Fishing can be like the life of a golfer. When the green horn starts, he goes,” wow breathe the fresh air, nice pond, look those ducks by the pond. How green the grass is, and, look what a well kept sand trap.”
Two months of blowing the little ball silly all over Christ’s creation, and it is, “bloody pond, screw the ducks, *&^$#* sand trap”. The fresh air now always seem to be wind howling in the desert.etc etc.
To help you guys in not wrapping a nine iron Ping Zing club around some poor fellow’s neck. I am going to explain how to properly setup your spinning, bait casting, and spin casting reels. I assume you already know how to use some or most of them and just need to re-fresh on the setup side. A badly setup reel will lead to headaches and the full use of the swear words without mercy. Just, like the frustrated golfer.
Always keep in mind. As far as the questions of how long you cast, accuracy, presentation of the bait or lure. While depending to a small extent, on how fast the reel ‘gives’, depends more on your lure weight, rod action and your casting technique itself. Now read what I just said three times. A smaller reel on a proper rod with correct line and lure weight, will, caster longer and more accurately than a larger reel on the wrong rod, with a wrong line even if the weight of the lure is the same.
A big reel will certainly give you higher speeds, but remember, fish will not strike a lure blazing underwater on full after burners as often as a lure which is slow and steady. You can buy a reel which can run like a Ferrari engine but, you sure will not land as many fish as the guy using a reel at the right speed. Remember, I said earlier in one of my other posts always see at what speed my lure works best, by sight and vibrations and that is the speed I use to reel the bad boy in. Try using a spinner at the speed at which it flares, or a crank bait just when it starts vibrating, and you will see the difference.
Too much drag will result in line breaking if you have a strike from a large fish which is hell bent on running away. In a large school of fish, they often want to run away with the prey so that they do not loose whatever is hanging out of their mouths to other fish. And believe me, they spin their wheels when they do that. Your drag should always give some. Read further below how to set drag.
Keep this in mind always: Other than strikes on landing, we catch fish on the way in, NOT on the way out.
Some of you must wonder, why the heck is this guy in Mexico talking about reel setups when you can get all the information in the manual or the internet. Well, while that is true, you never seem to get a no nonsense clear cut method. Remember, the guys who sell, have to gently sneak their product in your tackle box, along with any short comings it may have. We the naïve ones, always see the beautiful color of the equipment and the fancy labels.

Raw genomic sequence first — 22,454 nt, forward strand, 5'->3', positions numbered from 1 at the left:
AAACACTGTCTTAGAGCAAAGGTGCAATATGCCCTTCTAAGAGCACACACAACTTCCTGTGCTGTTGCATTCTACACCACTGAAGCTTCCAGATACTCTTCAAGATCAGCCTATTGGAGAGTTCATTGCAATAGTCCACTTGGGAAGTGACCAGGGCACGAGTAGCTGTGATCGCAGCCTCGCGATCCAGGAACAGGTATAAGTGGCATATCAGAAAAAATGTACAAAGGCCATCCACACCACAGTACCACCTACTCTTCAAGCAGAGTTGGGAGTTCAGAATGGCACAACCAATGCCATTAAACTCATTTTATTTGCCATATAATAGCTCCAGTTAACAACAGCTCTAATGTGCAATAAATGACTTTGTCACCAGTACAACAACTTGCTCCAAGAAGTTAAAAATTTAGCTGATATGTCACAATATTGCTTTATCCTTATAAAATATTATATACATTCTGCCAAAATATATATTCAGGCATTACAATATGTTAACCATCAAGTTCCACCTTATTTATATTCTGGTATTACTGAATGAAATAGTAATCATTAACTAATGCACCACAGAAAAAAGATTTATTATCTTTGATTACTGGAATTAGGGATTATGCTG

Before we begin. We need to determine what we want a reel to do. Here, is what I expect from a reel:
1.Smooth and long casts, with accuracy.
2.Strong and silent retrieves
The biggest mistakes I have seen are:
1.Wrong line.. the weight of the line should be what the reel is designed for.
2.Wrong rod…. The line and reel should match the rod action.
3.Not using a monofilament base with braided lines
4.Too much or too little tension on the drag.
5.Not using the spinning reel with the ratchet lock in on position.
SPINNING AND SPIN CASTING REELS:
The biggest misconception about spinning reels is the number of bearings and the size. The bearings help in making a smooth retrieve ONLY. While casting out, the spool is not spinning. It is the centrifugal force of the lure and the line outside the reel, which is hauling the line on the spool out. Read what I just said again. Most of us cannot differentiate between a two ball bearing or a 7 ball bearing reel. So buy a seven ball bearing reel if you must, but, a reel with old bronze bushings will do just as well.
Most of us buy the biggest reel we can get our hands on. While that may be true in holding more line. It is not at all, a good way to fish. More line means more line to manage. If for some reason your line becomes really twisted and you end up throwing up some away, then you will be left with two alternatives. Tie a knot and put more line on, or make shorter casts on a half empty reel. With a smaller reel you just change the entire line and you are new again.
Setting up a spinning or spin casting reel is very simple.